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I pray before the dead - 89%

Razakel, December 10th, 2011

Since I’m the biggest Amorphis fan in the known universe, it’s a wonder that I’d never thoroughly checked out Abhorrence until earlier last year. I’d heard vague rumours that they were classics of the early Finnish death metal scene, but I guess I just never considered that a band that was active for less than two years who only released a short demo and an EP could have much to offer but, my friends, let me sincerely admit that I was gravely mistaken. Abhorrence fucking rule, and tell everyone you know this fact.

The Vulgar Necrolatry demo is an obscure little gem of Finnish death metal lore, but a damned significant one at that. It was the first recorded piece of music in which Tomi Koivusaari lent his riffs of ungodlike mastery, before going on to mastermind Amorphis, alongside Esa Holopainen, of then Violent Solution notoriety. Also, albeit a decade after Abhorrence’s gruesome demise, Mika ‘Arkki’ Arnkil, would go on to provide bass for Impaled Nazarene. So, two prominent members of two of Finland’s most influential metal bands played together in a band in their teens, and what did it sound like? Well, disgustingly primitive and violent death metal, naturally. Sure, the production is about as harsh and gruff as it comes, but in a much more tasteful way than bedroom bands. The riffs trudge through the grain like a thick blizzard and the solos squeal through the mix like a tortured banshee.

The opening and title track is clearly the centerpiece of the release, and it’s no wonder Amorphis still play this song live. After the eerie, yet admittedly needless intro, the riffs stomp forth and never let up. Merging between a mid and fast pace, this song never ceases to decimate. The vocals are heavily Carcass inspired, and while the music is certainly brutal, there are still melodic moments which already remind one of the more epic moments of Amorphis’ debut, The Karelian Isthmus. Top it off with a raging solo near the end, and here you have one of Abhorrence’s best songs. What surprises me most about this release is the fact that if you can contain yourself from headbanging for a split second, and look beyond the filthy production, you’ll notice that much of the music is legitimately catchy. I could hum the breakdown at about 50 seconds into Pleasures of Putrid Flesh all day long.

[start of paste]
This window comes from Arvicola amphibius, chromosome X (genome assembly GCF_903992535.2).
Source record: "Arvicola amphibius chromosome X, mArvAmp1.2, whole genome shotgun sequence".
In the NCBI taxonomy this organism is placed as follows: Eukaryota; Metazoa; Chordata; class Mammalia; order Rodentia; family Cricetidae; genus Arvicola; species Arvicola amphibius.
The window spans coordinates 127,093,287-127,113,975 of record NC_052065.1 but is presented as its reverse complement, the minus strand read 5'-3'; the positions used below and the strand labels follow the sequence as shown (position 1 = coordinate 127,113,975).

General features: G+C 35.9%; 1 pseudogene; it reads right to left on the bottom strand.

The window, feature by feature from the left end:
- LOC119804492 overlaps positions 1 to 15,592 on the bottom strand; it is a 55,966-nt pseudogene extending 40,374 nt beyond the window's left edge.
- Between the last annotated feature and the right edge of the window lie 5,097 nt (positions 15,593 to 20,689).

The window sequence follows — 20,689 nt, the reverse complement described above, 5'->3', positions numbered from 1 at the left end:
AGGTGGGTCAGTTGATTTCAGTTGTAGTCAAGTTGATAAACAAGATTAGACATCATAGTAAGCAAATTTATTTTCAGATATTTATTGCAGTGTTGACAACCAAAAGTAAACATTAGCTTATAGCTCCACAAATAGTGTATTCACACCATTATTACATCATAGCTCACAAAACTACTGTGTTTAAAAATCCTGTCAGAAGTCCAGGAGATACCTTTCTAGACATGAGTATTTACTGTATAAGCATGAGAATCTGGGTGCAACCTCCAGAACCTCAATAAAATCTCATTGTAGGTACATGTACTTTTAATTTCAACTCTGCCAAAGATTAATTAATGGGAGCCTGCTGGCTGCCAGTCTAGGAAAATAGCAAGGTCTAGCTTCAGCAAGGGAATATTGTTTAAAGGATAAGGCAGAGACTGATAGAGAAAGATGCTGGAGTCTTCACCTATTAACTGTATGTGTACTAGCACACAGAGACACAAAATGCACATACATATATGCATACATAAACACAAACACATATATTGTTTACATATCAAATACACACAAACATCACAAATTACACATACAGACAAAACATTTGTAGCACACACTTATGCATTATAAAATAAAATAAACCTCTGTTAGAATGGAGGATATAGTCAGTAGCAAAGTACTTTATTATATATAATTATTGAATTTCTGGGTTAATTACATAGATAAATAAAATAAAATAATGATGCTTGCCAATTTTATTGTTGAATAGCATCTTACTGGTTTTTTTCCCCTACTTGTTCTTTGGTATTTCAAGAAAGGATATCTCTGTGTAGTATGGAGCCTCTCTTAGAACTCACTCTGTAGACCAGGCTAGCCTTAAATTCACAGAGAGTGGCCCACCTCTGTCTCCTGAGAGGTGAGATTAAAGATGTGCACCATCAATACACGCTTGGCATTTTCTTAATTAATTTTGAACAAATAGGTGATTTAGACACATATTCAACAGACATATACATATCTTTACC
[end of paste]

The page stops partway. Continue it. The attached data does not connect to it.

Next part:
This is definitely an example of a classic demo in desperate need of a good reissue. This, along with Abhorrence’s EP, really does belong in the collection of fans of the early Scandinavian and British death metal scenes. It will remind you of Dismember, it will remind you of Carcass and early Bolt Thrower, but it will also offer you something different. The filthy production and putrid atmosphere do well to hide some haunting melodic breaks which really is the charm of Abhorrence. This is music to dig up festering graves to, or desecrate holy tombstones. That or, you know, just get drunk and headbang with the bros.